Sitting with Fr. Charlie Sitter, SJ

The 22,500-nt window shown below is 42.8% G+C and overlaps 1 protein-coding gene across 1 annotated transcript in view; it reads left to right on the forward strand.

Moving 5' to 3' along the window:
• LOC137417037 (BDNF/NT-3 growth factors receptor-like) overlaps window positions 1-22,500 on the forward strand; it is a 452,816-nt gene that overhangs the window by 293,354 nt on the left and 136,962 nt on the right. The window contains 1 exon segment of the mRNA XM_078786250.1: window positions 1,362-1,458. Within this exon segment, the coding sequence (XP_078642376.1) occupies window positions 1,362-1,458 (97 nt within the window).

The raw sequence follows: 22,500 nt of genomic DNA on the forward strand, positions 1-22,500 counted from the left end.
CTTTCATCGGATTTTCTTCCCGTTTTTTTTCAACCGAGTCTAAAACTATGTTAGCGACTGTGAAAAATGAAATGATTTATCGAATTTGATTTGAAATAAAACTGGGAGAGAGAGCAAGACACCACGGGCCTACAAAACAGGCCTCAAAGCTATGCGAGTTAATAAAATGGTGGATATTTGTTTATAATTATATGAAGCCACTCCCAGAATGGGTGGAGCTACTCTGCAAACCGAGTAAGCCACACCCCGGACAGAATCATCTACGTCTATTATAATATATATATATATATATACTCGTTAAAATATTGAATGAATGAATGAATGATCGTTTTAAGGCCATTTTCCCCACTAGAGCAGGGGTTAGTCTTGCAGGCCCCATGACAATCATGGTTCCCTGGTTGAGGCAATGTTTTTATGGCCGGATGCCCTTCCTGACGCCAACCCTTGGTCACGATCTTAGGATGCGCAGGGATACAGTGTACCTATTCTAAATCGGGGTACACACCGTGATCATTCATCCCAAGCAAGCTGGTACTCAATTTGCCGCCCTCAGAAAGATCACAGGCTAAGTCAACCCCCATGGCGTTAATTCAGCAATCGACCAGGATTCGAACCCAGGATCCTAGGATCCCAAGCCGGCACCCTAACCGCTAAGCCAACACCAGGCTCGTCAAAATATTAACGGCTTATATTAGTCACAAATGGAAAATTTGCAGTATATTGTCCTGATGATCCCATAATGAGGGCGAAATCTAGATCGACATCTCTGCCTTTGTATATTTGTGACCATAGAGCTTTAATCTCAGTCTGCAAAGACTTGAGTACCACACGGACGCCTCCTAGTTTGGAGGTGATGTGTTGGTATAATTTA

"Stone cold", said Charlie twice about the chocolate milk I offered to his hunched up and shaky form, so recently reworked by the angry artist known as Virus, stuck in a dark, destructive style. When back I came with a warmed cup from the kitchen Charlie was a different man. He craddled the steamy sugar to his cheeks--first left, then right, then left again-- sighing such a depth of contentment that suddenly all seemed right with the sinister world. Now, two days later, those same colorless cheeks are caverns framing a sink hole that bottoms out in Hades, from which one tortured, volcanic breath erupts and returns with a nail-on-chalkboard chorus repeating everytime as if ad infinitum. His poster of history's many popes, save the lastest, the mini menorah atop of the TV, his sleeping scarf, which just the night before bandaged his sore, cold throat, all adorn a room famished by death and as sultry as a desert island to keep Charlie's bones from knocking together under the tight tarpaulin of his skin. I sit in vigil alone, with a late morning hunger lunging on its leash towards lunch, alone and aware that my clawing stomach and his gaping mouth are worlds apart four feet distant, rendered incommunicable by a two-faced loneliness both of us share.